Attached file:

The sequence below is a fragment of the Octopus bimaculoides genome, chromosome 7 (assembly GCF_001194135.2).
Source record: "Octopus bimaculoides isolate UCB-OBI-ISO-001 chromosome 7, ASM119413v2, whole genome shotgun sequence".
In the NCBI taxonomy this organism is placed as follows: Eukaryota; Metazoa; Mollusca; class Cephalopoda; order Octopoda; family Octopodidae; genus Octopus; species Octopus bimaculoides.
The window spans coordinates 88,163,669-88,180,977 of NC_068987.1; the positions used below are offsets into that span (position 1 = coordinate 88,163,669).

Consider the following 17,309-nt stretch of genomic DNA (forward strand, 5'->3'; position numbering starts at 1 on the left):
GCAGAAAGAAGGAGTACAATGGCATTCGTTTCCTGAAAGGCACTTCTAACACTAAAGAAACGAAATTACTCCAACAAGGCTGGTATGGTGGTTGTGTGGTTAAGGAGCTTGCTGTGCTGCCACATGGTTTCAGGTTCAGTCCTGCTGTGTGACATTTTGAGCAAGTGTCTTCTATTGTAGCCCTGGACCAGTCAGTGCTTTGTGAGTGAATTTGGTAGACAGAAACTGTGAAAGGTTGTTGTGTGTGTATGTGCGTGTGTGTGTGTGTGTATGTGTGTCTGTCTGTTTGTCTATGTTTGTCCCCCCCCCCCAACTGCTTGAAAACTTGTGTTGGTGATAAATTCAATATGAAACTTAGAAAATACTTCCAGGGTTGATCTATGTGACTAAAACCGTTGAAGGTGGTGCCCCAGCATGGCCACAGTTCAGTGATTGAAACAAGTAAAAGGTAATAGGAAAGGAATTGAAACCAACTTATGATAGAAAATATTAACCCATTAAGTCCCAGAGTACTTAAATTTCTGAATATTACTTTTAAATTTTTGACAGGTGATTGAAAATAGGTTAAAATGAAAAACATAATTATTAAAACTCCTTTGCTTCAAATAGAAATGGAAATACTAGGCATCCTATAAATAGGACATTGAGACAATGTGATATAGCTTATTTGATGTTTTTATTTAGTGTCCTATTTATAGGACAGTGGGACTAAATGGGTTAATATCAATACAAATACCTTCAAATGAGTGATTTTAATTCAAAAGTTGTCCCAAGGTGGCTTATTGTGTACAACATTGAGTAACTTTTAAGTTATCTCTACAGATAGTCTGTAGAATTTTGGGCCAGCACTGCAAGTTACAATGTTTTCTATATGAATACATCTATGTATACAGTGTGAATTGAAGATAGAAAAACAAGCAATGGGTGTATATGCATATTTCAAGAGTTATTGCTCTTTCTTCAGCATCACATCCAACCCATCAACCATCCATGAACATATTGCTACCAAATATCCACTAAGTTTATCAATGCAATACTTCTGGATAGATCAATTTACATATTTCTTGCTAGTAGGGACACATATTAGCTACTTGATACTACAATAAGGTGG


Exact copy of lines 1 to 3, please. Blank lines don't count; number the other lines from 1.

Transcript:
The sequence below is a fragment of the Octopus bimaculoides genome, chromosome 7 (assembly GCF_001194135.2).
Source record: "Octopus bimaculoides isolate UCB-OBI-ISO-001 chromosome 7, ASM119413v2, whole genome shotgun sequence".
In the NCBI taxonomy this organism is placed as follows: Eukaryota; Metazoa; Mollusca; class Cephalopoda; order Octopoda; family Octopodidae; genus Octopus; species Octopus bimaculoides.